Mayor Councillor Rosaleen O’Grady welcomed students from Kempten University of Applied Science to Sligo County Hall this week. The students were visiting Sligo as guests of Sligo IT.
The Mayor said their visit ‘is another important milestone in the very special friendship between Kempten and Sligo. Both as Mayor and in my role as Chair of our Council’s Town Twinning Committee, I have had the privilege of welcoming many groups to our town and also visiting our good friends in Kempten. Over the years of our association, the people of Kempten have been both welcome visitors and exceptional hosts, and this has been the foundation of our enduring association.’
Indeed the first contact between Kempten and Sligo involved a student exchange programme, and the networks and friendships established by that initiative provided the inspiration to develop other projects. The association was formalised with the signing of a Charter in Kempten in February 1990 and two months later in Sligo. The Charter expressed our shared ambition that ‘personal contacts be strengthened’ and focused on the important role to be played by young people in particular in fostering and nurturing this friendship.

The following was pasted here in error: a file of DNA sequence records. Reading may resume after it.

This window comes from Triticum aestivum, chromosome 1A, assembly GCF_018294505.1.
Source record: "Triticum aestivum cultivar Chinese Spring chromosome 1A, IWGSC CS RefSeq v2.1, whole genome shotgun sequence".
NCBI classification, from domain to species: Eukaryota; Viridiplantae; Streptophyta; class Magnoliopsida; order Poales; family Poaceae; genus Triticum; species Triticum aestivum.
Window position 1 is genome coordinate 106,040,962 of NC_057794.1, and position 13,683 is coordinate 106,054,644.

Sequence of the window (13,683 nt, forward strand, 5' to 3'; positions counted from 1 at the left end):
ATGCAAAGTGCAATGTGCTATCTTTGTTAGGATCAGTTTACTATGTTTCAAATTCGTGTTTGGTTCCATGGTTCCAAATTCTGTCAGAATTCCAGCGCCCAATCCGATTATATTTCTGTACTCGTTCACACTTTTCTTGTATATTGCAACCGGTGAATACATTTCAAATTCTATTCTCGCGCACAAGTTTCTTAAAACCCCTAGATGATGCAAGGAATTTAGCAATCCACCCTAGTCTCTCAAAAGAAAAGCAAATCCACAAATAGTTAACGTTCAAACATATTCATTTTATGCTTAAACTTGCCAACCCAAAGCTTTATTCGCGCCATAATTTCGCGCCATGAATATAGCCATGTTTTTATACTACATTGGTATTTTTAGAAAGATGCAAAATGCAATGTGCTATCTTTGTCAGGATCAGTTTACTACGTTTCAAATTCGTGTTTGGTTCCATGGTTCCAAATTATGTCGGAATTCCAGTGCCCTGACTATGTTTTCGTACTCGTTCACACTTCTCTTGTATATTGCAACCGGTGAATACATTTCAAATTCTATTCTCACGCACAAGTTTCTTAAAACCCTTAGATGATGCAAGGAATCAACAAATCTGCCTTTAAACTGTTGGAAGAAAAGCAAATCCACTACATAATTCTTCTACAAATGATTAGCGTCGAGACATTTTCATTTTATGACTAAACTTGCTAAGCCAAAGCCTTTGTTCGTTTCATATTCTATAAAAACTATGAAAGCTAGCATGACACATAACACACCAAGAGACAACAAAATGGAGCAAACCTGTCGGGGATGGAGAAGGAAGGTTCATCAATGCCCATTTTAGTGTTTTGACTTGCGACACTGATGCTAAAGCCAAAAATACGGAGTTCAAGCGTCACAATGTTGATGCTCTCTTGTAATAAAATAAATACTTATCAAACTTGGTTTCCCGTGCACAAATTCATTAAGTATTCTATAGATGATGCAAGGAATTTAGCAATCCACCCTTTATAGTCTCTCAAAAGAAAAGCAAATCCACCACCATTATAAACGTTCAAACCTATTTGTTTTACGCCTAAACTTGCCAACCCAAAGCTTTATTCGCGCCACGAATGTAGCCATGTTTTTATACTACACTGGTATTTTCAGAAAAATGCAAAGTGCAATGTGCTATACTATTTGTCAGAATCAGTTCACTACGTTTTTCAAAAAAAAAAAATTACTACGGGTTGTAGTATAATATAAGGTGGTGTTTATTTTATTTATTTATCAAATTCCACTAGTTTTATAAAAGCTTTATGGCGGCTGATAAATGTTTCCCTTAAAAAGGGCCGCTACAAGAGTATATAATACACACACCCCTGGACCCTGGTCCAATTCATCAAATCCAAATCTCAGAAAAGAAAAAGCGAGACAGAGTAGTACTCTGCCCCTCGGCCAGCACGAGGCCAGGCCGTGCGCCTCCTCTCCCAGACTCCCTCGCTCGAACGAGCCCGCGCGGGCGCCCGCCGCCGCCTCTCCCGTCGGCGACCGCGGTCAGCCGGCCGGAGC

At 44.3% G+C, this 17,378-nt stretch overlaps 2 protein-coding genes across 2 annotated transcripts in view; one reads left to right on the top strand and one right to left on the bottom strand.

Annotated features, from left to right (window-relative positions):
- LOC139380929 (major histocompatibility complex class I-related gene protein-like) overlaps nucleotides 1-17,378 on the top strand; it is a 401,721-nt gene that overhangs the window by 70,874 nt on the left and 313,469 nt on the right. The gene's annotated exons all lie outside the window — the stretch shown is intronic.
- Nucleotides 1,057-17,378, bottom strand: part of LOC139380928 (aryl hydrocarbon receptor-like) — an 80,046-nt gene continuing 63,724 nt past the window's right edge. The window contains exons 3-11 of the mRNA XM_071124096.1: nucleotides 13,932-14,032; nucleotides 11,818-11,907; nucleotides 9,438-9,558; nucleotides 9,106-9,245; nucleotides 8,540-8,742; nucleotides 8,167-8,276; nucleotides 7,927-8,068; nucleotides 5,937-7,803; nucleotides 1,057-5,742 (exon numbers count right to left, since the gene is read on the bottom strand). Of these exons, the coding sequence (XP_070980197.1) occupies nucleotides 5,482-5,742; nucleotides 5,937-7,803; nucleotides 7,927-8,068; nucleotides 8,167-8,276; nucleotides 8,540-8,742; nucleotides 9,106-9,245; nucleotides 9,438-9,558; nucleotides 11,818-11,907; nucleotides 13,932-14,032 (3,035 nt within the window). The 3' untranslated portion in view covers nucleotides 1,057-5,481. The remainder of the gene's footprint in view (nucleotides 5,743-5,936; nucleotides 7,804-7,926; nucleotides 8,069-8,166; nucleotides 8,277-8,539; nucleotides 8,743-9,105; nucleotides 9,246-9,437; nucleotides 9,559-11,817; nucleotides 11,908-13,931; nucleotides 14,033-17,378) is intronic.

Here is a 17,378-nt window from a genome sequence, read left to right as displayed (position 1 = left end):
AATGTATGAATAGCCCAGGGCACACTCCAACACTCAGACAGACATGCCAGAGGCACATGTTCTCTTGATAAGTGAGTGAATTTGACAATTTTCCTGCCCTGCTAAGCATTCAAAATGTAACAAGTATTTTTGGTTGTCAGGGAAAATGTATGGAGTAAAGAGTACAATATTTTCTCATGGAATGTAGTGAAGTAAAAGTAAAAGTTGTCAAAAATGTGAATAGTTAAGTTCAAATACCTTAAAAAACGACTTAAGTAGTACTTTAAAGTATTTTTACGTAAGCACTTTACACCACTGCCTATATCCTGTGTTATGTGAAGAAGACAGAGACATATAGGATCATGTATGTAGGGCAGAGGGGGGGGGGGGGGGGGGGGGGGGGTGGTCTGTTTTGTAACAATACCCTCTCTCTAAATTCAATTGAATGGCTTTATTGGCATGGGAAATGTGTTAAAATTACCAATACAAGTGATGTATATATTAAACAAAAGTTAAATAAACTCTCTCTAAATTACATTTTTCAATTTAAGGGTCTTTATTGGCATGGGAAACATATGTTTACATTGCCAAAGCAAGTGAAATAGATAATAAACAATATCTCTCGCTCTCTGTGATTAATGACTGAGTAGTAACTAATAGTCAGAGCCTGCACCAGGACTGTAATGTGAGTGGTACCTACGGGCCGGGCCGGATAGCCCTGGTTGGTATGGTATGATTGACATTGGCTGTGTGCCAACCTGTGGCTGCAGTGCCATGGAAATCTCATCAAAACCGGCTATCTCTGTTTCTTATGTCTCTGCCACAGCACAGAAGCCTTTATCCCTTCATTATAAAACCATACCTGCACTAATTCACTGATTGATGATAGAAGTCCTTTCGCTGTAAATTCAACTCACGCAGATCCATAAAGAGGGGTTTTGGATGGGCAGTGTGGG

In the quarter century since then, our association has developed at many levels. While the civic authorities have provided the formal basis for the twinning arrangement, it has been the inspiration and catalyst for many other excellent projects in the realms of education, culture, arts, music and tourism. One of the highlights of our association is the networking between our local colleges and colleges in Kempten – and IT Sligo and St Angela’s College have been active partners in this endeavour.
There is consensus on all sides that there are great benefits from sharing the experiences and methods in our respective colleges. At the end of last year, Sligo County Council welcomed two students from Kempten on a two month Erasmus placement, they were exceptional young people, they learned so much and offered so much in their brief time with us.
The wider context to the exchange programme is that it enables students to explore the cultures and traditions of another country, it broadens their horizons and opens up new avenues in terms of study and research, and establishes an invaluable network of contacts to share and develop new ideas and concepts. By any measure we have been enriched by our friendship with the people of Kempten, it is an association I will continue to support and promote, and I regard this particular programme as a model of its kind.